MEMORANDUM AND ORDER
The complaint in this action was filed in March of 1983 by Mrs. Anna Sariego against her deceased husband's former employer, Gerber Products Company ("Gerber"), and the Travelers Insurance Company ("Travelers"), which provided employee group life insurance for Gerber. Defendant Gerber has moved to dismiss on the ground that the action against it is barred by the statute of limitations. The motion will be granted for the reasons set forth herein.
On a Motion to Dismiss, the facts alleged by the plaintiff must be taken as undisputed. These facts are that the plaintiff's late husband, Joseph Sariego, left his work at Gerber on sick leave on August 26, 1975. He stayed on sick leave until March 27, 1976, when he went on total and permanent disability. Mr. Sariego had intended to retire on March 19, 1976, but was advised to take permanent disability instead by Donald Potter, Gerber's Employee Relations Counselor.
According to the complaint, the Sariegos had two years from the time Mr. Sariego took disability, March 26, 1976, to convert Mr. Sariego's employee's group life insurance policy to a permanent form of life insurance. This group life insurance policy for Gerber employees was provided by Travelers. Unfortunately, on October 2, 1977, before the two year conversion period had passed, Mr. Sariego died. After her husband's death, Mrs. Sariego applied to receive her husband's life insurance benefits under the group life insurance policy. In November of 1977, Travelers informed Mrs. Sariego "that she would not be paid under her husband's policy." (Paragraph 22 of the Amended Complaint).
The complaint consists of two counts; the first against Travelers, the second against Gerber. Count II against Gerber is based on what is alleged to have been incorrect advice and information by Donald Potter. The complaint alleges that, as a result of reliance upon Mr. Potter's advice, the deceased took permanent disability rather than early retirement, and that it was this course of action by the deceased that led Travelers to treat the deceased's policy as having lapsed before the insured's death.
The gravamen of this complaint against Gerber is the negligent giving of incorrect advice or, perhaps, fraudulent misrepresentations.
In either case, the appropriate statute of limitations under Pennsylvania law (which all parties admit is controlling) is the two-year limitation found in 42 Pa. C.S.A. § 5524(3). That subsection provides that a two year limitations period is applicable to:
(3) An action for taking, detaining or injuring personal property, including actions for specific recovery thereof.
Under Pennsylvania law, this provision is applicable to actions for fraudulent misrepresentation and for the giving of negligent advice: Tenney v. Dauphin Deposit Bank & Trust Co., 448 A.2d 1073, 302 Pa Super 342 (Pa Super 1972); Bickell v. Stein, 435 A.2d 610, 291 Pa. Super. 145 (Pa Super 1981). See also our colleague Judge Shapiro's opinion in Fickinger v. C.I. Planning Corp., 556 F. Supp. 434 (E.D. Pa. 1982).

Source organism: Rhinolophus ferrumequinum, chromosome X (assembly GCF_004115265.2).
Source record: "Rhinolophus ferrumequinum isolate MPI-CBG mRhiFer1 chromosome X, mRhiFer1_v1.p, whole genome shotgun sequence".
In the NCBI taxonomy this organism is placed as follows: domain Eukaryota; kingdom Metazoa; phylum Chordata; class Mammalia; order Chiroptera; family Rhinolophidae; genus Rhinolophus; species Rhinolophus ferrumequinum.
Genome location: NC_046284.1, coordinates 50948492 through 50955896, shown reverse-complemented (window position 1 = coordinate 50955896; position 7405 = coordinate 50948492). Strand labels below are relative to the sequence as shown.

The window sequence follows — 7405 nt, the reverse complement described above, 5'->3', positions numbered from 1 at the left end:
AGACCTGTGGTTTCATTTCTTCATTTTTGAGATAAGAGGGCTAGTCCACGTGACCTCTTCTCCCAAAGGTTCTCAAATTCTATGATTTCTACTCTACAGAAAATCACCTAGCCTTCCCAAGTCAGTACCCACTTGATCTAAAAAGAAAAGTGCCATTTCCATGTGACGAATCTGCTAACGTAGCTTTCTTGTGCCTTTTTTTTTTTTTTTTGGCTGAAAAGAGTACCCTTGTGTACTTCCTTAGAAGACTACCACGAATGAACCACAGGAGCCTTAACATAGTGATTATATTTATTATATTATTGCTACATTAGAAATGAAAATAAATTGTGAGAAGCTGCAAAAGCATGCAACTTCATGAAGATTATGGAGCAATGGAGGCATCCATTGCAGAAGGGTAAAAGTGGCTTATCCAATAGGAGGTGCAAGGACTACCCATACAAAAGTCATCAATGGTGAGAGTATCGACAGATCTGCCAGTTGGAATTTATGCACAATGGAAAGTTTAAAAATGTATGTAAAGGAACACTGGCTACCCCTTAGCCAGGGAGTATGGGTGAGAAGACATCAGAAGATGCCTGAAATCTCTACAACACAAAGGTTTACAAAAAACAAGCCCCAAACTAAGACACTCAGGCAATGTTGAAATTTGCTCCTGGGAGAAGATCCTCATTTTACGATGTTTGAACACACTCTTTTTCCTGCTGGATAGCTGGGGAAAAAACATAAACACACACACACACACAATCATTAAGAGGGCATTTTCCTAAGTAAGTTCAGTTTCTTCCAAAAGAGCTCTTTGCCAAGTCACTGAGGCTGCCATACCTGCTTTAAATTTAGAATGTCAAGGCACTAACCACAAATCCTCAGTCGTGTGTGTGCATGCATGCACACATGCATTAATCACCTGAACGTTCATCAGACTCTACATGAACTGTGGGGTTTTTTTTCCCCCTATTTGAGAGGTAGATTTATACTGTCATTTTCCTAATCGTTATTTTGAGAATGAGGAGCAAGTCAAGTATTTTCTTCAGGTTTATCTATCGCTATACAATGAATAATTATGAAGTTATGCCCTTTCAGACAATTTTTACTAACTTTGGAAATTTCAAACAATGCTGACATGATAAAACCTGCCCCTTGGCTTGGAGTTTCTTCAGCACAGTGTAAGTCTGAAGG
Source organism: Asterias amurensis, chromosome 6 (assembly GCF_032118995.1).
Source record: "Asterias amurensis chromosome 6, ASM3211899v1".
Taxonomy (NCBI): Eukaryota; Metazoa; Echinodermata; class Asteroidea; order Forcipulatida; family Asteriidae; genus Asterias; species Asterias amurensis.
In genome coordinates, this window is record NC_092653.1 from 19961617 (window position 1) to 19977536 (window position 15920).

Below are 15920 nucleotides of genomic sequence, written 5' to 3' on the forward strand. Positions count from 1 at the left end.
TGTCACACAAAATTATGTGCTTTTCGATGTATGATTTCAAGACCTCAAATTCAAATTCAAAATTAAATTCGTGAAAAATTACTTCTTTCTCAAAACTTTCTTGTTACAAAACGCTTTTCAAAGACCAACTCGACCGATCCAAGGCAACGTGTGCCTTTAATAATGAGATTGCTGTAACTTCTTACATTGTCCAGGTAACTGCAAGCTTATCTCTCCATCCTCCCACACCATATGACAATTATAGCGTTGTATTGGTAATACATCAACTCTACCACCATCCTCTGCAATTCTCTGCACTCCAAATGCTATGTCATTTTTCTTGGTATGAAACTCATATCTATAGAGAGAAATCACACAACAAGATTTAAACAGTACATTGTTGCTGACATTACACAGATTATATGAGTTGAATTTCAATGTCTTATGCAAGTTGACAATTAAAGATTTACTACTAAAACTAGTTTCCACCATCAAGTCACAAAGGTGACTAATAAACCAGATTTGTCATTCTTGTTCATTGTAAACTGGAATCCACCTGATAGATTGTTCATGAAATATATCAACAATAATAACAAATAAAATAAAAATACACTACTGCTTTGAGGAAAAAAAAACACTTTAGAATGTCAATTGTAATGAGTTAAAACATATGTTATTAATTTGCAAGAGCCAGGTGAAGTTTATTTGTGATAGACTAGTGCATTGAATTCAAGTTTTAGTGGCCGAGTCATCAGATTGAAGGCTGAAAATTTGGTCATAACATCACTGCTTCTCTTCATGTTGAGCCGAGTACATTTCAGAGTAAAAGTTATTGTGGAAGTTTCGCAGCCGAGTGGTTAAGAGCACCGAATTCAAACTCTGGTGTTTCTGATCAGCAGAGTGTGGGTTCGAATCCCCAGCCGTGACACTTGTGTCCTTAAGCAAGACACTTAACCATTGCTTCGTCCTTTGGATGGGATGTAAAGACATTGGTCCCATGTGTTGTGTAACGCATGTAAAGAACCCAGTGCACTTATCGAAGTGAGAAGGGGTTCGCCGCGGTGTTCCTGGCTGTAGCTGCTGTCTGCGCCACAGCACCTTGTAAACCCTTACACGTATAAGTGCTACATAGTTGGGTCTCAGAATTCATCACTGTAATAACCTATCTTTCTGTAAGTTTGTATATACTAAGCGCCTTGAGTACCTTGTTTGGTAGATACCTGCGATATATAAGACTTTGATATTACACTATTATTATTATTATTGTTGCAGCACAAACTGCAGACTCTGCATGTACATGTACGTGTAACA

In Tenney, supra, the Superior Court of Pennsylvania held that 42 Pa. C.S.A. § 5524(3) barred an action against a bank by a developer for the giving of negligent financial advice. In Bickell, supra, the Superior Court applied § 5524(3) to an action for fraud and contract interference in a suit by the purchaser of an apartment building against his vendor alleging that the vendor made misrepresentations about the building's structural soundness. The Court analyzed the two causes of action separately, and held that both were barred by the two-year limitations period. In Flickinger, Judge Shapiro said, (when discussing Bickell, 556 F. Supp. at 438): "The Superior Court did not discuss its reasons for deeming the two-year period to have been applicable. However, the decision accords with the legislative policy in revising the statute of limitations . . . . [That policy is] 'to conform to the modern principle that claims based on conduct, and hence heavily relying on unwritten evidence, should have relatively short statutes of limitations, so as to bring them to trial (after allowance for trial delays) before memories have failed'." Id. at 439 [Judge Shapiro's quote is from the Special Committee on the Judicial Code of the Pennsylvania Bar Association, Explanatory Memoranda Relating to the Proposed Judicial Code 17 (1973)].
Judge Shapiro's analysis of 42 Pa C.S.A. § 5524(3) and of Bickell v. Stein, supra, led her to hold that the Pennsylvania limitations period for misrepresentation is two years (which she then applied to an action under § 10(b) of the 1934 Securities Exchange Act, in which the state limitation period for common-law fraud is to be borrowed). Based on the same analysis of § 5524(3) and its policies, and based on our review of Tenney v. Dauphin Deposit Bank & Trust Co., supra, we hold that the two-year limitation period applies to Mrs. Sariego's action against Gerber, whether it is viewed as an action for negligent advice or for fraud.
The last possible operative date for the accrual of Mrs. Sariego's action against Gerber is November of 1977, the time when Mrs. Sariego alleges that Travelers informed her that she would not be paid under her husband's policy. At the time of filing of this action in March of 1983, the two-year period had long passed, and, accordingly, the action against Gerber is barred.
AND NOW, this 29th day of Sept., 1983, after oral argument of defendant Gerber Products Company's motion to dismiss, it is ORDERED that the said motion is GRANTED.
It is further ORDERED that:
1. All discovery shall be completed by October 28, 1983.
2. Any pretrial motions and supporting briefs shall be filed on or before October 31, 1983.
3. Trial is set for November 1, 1983, at 10 A.M. in Courtroom 14B.
THOMAS N. O'NEILL, JR., J.